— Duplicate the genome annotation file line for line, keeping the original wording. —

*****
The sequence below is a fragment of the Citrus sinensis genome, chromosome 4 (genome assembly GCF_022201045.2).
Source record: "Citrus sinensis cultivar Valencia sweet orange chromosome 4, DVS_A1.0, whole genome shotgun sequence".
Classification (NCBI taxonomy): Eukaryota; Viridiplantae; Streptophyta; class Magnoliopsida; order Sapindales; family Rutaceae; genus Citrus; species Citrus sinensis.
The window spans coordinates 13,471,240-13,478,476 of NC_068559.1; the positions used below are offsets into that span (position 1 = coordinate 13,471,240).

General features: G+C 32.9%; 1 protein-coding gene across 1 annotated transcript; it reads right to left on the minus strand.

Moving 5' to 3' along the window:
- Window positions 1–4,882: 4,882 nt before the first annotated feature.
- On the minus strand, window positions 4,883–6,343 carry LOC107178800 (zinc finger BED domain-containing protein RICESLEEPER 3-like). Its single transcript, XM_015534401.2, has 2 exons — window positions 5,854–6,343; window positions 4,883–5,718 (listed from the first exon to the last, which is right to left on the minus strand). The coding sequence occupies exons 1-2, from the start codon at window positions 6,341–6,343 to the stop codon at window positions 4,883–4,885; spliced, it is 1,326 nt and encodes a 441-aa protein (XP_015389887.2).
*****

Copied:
The sequence below is a fragment of the Citrus sinensis genome, chromosome 4 (genome assembly GCF_022201045.2).
Source record: "Citrus sinensis cultivar Valencia sweet orange chromosome 4, DVS_A1.0, whole genome shotgun sequence".
Classification (NCBI taxonomy): Eukaryota; Viridiplantae; Streptophyta; class Magnoliopsida; order Sapindales; family Rutaceae; genus Citrus; species Citrus sinensis.
The window spans coordinates 13,471,240-13,478,476 of NC_068559.1; the positions used below are offsets into that span (position 1 = coordinate 13,471,240).

General features: G+C 32.9%; 1 protein-coding gene across 1 annotated transcript; it reads right to left on the minus strand.

Moving 5' to 3' along the window:
- Window positions 1–4,882: 4,882 nt before the first annotated feature.
- On the minus strand, window positions 4,883–6,343 carry LOC107178800 (zinc finger BED domain-containing protein RICESLEEPER 3-like). Its single transcript, XM_015534401.2, has 2 exons — window positions 5,854–6,343; window positions 4,883–5,718 (listed from the first exon to the last, which is right to left on the minus strand). The coding sequence occupies exons 1-2, from the start codon at window positions 6,341–6,343 to the stop codon at window positions 4,883–4,885; spliced, it is 1,326 nt and encodes a 441-aa protein (XP_015389887.2).